• However, the Court of Appeal held that the Industrial Court had the right to inquire into grounds that differed from the reasons for dismissal, and had the discretion whether to consider new grounds and the requisite weight to be accorded to the same, which was a new and definitive position on post-dismissal allegations.
  • Hence, the Company appealed to the Federal Court. 

Federal Court’s Findings

As per the rules laid down by the Federal Court in Goon Kwee Phoy v. J & P Coats (M) Sdn Bhd [1981] 2 MLJ 129 (“Goon Kwee Phoy”), the duty of the Industrial Court is to enquire on the reasons advanced by the employer regarding its actions; it cannot go into or find another reason not relied on by the employer.

The Federal Court held that:

  • Claims in the Industrial Court are based on a Claimant’s representation at the time of dismissal, for reasons that the Claimant feels are without basis or insufficient to warrant dismissal.
  • Following this, the focus of enquiry of the Industrial Court must be premised and limited to reasons operating in the mind of the employer at or immediately before the dismissal, which comprise the basis of dismissal.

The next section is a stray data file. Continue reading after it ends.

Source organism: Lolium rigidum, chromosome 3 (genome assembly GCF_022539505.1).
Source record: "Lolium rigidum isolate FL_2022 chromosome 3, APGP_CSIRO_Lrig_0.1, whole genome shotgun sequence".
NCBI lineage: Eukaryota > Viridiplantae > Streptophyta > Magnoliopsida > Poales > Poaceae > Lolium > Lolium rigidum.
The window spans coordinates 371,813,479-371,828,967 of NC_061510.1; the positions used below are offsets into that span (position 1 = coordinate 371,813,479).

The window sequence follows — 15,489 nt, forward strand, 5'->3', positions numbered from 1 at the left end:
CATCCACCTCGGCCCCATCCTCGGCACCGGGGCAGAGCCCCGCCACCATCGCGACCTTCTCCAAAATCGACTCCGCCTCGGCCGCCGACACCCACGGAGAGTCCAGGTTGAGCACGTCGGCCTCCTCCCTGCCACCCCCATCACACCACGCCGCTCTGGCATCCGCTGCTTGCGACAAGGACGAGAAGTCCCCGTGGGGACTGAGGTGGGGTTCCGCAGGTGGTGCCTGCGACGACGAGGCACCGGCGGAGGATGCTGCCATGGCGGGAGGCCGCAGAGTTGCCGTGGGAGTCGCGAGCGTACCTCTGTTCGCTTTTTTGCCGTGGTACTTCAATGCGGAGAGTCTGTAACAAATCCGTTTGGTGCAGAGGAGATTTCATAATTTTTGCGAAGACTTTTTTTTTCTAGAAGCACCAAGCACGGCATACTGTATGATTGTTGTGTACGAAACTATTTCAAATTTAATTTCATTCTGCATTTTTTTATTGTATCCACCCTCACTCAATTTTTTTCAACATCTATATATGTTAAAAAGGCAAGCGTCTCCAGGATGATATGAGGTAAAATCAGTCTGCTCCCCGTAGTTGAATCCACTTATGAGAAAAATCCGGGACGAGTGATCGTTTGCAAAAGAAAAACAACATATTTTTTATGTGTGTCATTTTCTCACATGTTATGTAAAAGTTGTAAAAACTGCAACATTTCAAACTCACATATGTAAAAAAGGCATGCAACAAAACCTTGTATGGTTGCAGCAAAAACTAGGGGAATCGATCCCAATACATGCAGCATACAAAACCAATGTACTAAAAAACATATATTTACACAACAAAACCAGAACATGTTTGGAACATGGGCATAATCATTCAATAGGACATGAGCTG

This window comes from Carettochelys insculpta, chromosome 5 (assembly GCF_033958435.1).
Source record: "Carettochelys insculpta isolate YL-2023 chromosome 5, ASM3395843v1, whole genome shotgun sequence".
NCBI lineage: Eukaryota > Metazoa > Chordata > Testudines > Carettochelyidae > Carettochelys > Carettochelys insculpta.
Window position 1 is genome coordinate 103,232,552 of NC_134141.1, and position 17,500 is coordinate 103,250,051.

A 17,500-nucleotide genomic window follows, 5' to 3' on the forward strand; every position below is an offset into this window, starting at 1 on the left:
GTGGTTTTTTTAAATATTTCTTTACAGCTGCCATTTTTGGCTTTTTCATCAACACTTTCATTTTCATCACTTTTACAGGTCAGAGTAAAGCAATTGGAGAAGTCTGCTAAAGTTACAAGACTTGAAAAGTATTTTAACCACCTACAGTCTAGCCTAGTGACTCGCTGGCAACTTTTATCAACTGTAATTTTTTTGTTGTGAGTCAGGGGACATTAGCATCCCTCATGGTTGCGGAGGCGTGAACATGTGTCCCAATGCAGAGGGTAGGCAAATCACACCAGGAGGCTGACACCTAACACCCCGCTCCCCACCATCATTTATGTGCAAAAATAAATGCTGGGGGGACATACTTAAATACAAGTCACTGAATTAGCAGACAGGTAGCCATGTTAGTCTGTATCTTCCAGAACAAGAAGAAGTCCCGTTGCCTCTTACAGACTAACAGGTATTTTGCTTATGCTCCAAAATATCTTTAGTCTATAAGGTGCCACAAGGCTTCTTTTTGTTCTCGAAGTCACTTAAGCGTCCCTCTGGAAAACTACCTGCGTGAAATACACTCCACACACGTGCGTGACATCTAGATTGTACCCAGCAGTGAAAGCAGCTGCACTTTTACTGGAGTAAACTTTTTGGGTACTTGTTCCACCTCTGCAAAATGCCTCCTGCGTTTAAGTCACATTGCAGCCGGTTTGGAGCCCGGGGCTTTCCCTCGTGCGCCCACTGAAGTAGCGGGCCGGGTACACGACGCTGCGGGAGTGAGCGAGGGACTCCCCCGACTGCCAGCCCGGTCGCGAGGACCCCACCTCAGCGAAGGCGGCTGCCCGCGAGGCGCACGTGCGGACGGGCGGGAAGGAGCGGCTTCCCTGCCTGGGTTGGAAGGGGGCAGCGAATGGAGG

• This rule remains applicable whether or not the employer explained the reason for dismissal before terminating the employee; or whether these reasons were communicated by the employer in the termination notice or orally.
  • It is not open to the Industrial Court, in deciding whether dismissal was justified, to consider an employer’s evidence not in their knowledge at the time of the dismissal, but was discovered after the fact.
  • The Federal Court acknowledged that the reasons operating on the mind of the employer preceding the decision to dismiss an employee are usually specified in the termination notice. However, the law is not so far reaching as to say that the Court may look to reasons other than those advanced by the employer for the dismissal at the time of the dismissal.
  • While facts discovered post-dismissal can be considered by the Court, however, this would be applicable only in determining the correct remedy and relief to be accorded to the Claimant if a successful claim occurs, and not in deciding whether dismissal was justified. For example, post-dismissal facts may be used to reduce compensation in lieu of reinstatement, or as a basis for not granting reinstatement.